March Madness had millions glued to the television for the Louisville VS. Duke game in the Midwest Regional Finals, but regardless of your bracket, I think all our hearts went out to Louisville’s guard Kevin Ware after he experienced a gruesome compound fracture. Compound fractures, or open fractures, are breaks that result in the bone being exposed to the environment, which is considered a medical emergency that needs to be treated immediately. Bone that is exposed to the open air is at very high risk for serious infections that can lead to necrosis, which is death of the tissue, causing the bone and tissue surrounding it to become non-functional. When Ware jumped up to block a 3-point shot, he landed awkwardly, causing his leg to torque at almost a 90 degree angle leading to a dramatic break, producing inches of bone protruding through the skin. His team, horrified at the sight, were forced to cover their eyes and back away, while some were brought to tears, demonstrating their obvious affection for their fallen teammate. Ware, in his spirited attempt to get this teammates focused on the game, called them over to him for a pep talk, causing the crowd to applaud in his devotion and positive outlook.

Does this mean we should be on our guard when we play sports?! There is a certain amount of suspicion associated with Ware’s injury. It’s rather rare for a young, healthy, active individual to experience such a severe fracture during routine play, causing some physicians to question if Ware had an underlying condition causing weakening of the bone or a cyst at the fracture site. Although human bone can be as strong as steel when forces are applied vertically, it has much less strength when exposed to rotational forces, causing most to agree that the torque of the landing was too great for the bone to handle, and thus being the main cause of the break.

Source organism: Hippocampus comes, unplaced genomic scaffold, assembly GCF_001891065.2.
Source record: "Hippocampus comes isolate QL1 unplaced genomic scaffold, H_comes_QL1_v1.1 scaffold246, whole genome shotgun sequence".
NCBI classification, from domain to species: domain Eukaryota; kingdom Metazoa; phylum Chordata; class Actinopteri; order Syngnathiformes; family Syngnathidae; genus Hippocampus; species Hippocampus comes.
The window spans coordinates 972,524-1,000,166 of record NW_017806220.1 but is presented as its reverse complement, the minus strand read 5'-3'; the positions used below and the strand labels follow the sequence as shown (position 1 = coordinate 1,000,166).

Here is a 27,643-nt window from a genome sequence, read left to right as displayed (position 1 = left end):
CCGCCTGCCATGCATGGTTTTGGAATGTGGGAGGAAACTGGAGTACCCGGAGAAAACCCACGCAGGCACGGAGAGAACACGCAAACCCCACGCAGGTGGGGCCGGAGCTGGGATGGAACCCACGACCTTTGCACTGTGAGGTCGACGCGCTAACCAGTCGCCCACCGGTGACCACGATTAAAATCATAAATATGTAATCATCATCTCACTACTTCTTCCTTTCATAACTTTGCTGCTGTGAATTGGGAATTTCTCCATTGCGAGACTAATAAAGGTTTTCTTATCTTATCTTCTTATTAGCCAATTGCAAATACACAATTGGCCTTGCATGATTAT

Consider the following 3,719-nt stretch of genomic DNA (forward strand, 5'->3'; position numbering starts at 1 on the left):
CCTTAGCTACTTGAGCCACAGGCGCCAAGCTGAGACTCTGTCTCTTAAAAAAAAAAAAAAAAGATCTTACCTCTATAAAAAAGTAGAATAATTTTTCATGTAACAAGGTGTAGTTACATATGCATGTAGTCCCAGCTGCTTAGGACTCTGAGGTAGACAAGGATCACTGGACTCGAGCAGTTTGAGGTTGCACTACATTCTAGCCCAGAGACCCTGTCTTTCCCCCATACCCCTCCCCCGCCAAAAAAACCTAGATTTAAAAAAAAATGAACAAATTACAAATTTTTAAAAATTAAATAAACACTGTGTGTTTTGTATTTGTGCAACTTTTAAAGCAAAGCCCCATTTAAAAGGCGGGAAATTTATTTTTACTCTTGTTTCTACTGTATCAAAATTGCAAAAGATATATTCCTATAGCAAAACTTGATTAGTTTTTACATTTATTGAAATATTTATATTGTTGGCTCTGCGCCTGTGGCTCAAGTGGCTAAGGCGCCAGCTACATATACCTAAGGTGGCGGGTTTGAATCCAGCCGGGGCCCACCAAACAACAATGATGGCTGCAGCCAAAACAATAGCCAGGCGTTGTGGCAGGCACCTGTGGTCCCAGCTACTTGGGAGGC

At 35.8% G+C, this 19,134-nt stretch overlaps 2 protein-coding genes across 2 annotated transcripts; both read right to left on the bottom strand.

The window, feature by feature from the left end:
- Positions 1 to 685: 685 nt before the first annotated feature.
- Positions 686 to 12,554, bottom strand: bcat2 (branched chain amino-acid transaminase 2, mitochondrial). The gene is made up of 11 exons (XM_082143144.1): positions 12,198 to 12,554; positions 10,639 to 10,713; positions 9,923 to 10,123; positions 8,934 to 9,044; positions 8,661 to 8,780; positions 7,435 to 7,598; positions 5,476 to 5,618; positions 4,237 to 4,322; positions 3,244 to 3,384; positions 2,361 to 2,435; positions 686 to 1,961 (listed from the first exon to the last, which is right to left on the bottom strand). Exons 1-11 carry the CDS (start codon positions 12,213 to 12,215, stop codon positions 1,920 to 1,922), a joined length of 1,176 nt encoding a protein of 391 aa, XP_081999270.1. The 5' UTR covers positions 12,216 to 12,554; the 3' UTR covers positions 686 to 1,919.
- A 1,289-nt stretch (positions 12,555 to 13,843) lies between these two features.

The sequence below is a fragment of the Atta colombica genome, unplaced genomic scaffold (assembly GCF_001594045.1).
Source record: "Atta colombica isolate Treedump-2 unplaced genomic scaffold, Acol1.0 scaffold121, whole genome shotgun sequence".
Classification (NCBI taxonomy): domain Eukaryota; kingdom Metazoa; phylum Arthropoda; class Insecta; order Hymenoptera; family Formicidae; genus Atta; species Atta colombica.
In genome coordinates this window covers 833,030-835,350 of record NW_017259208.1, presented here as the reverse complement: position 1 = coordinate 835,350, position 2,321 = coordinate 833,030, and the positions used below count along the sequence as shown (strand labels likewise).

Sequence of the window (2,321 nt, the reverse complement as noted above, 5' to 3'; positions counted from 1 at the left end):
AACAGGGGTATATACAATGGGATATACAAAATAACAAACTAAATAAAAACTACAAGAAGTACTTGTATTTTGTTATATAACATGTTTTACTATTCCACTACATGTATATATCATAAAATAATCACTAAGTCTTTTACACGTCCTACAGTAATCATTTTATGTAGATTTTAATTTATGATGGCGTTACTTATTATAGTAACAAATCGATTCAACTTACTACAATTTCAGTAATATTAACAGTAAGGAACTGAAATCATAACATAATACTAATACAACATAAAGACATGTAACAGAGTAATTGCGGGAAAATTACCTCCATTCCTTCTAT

Thanks to the speedy reaction of the medical team, Ware received immediate medical attention, and after a two hour surgery involving some rods and screws, he is expected to make a full recovery and return to basketball. I’m sure even Duke fans can admit that Ware cradling the Midwest Regional Championship trophy, which was won that night after his pep talk, was well deserved.

If you ever experience a sports injury, be sure to set up an appointment with Dr. Purdy at the Foot Clinic so you can get back on your feet, and back into the game as soon as possible!

Jon Purdy, DPM

 

Demi Lovato, a singer-songwriter, actress, and former X-factor judge slipped on her hard wood floors this past weekend and fell, injuring her foot. Lovato’s roommate recently cleaned their hard wood floors with Pledge and when the former X-factor judge walked on it she slipped and fell and is now on crutches and in a walking boot. No reports have been released on the extent of her injuries but based on pictures that Demi posted on Twitter; it appears that it may be a lateral ankle sprain or possibly a distal fibula fracture.

Lateral ankle sprains are one of the most common ankle injuries that a person is likely to receive in their lifetime. Lateral ankle sprains occur when a person does something to injure the ligaments that are on the outer side of their ankle such as slipping on freshly cleaned hard wood floors. But that’s not the only way someone can receive a lateral ankle sprain, really anything that might cause you to twist your ankle could cause a lateral ankle sprain. Common causes include slipping on icy sidewalks in the winter time, tripping on objects that you don’t see on the ground, and most commonly from sports injuries due to cutting maneuvers that players perform in various sports such as football, soccer, and basketball.

If you think you sustained a lateral ankle injury, you should perform R.I.C.E. rest, ice, compression, and elevation and then you should get to your local New Iberia podiatrist to check it out. Often treatments include wearing a walking boot and using crutches (as in Demi’s case) for about two weeks in order for it to heal. Demi had some good advice for avoiding these types of injuries, “Never, ever, ever, EVER let your roommate clean your hardwood floors with Pledge.” Demi is maintaining a positive outlook despite her injuries and that is the most important thing a person can do for any type of injury. We here at The Foot Clinic in New Iberia wish Demi a speedy recovery and if you or a loved one is also experiencing pain from an ankle sprain or any other common foot injuries, make an appointment and we will help you get back on your feet!

Jon Purdy, DPM